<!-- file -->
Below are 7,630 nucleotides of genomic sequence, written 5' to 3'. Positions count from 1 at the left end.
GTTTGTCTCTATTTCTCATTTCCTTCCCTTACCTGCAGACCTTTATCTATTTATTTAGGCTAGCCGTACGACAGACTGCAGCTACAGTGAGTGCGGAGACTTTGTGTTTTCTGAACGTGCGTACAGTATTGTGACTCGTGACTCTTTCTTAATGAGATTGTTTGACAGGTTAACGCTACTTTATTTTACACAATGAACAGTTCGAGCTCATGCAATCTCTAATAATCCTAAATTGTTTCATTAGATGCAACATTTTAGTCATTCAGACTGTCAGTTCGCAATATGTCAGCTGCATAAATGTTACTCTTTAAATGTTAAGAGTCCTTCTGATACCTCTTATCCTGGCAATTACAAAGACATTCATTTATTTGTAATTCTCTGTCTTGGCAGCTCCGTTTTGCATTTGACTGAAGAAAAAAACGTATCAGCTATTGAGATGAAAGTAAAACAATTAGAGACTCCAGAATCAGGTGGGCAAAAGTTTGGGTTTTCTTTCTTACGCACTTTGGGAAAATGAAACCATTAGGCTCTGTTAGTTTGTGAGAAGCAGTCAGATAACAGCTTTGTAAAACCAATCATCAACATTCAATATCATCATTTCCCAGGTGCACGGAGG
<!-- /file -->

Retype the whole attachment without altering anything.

Below are 7,630 nucleotides of genomic sequence, written 5' to 3'. Positions count from 1 at the left end.
GTTTGTCTCTATTTCTCATTTCCTTCCCTTACCTGCAGACCTTTATCTATTTATTTAGGCTAGCCGTACGACAGACTGCAGCTACAGTGAGTGCGGAGACTTTGTGTTTTCTGAACGTGCGTACAGTATTGTGACTCGTGACTCTTTCTTAATGAGATTGTTTGACAGGTTAACGCTACTTTATTTTACACAATGAACAGTTCGAGCTCATGCAATCTCTAATAATCCTAAATTGTTTCATTAGATGCAACATTTTAGTCATTCAGACTGTCAGTTCGCAATATGTCAGCTGCATAAATGTTACTCTTTAAATGTTAAGAGTCCTTCTGATACCTCTTATCCTGGCAATTACAAAGACATTCATTTATTTGTAATTCTCTGTCTTGGCAGCTCCGTTTTGCATTTGACTGAAGAAAAAAACGTATCAGCTATTGAGATGAAAGTAAAACAATTAGAGACTCCAGAATCAGGTGGGCAAAAGTTTGGGTTTTCTTTCTTACGCACTTTGGGAAAATGAAACCATTAGGCTCTGTTAGTTTGTGAGAAGCAGTCAGATAACAGCTTTGTAAAACCAATCATCAACATTCAATATCATCATTTCCCAGGTGCACGGAGG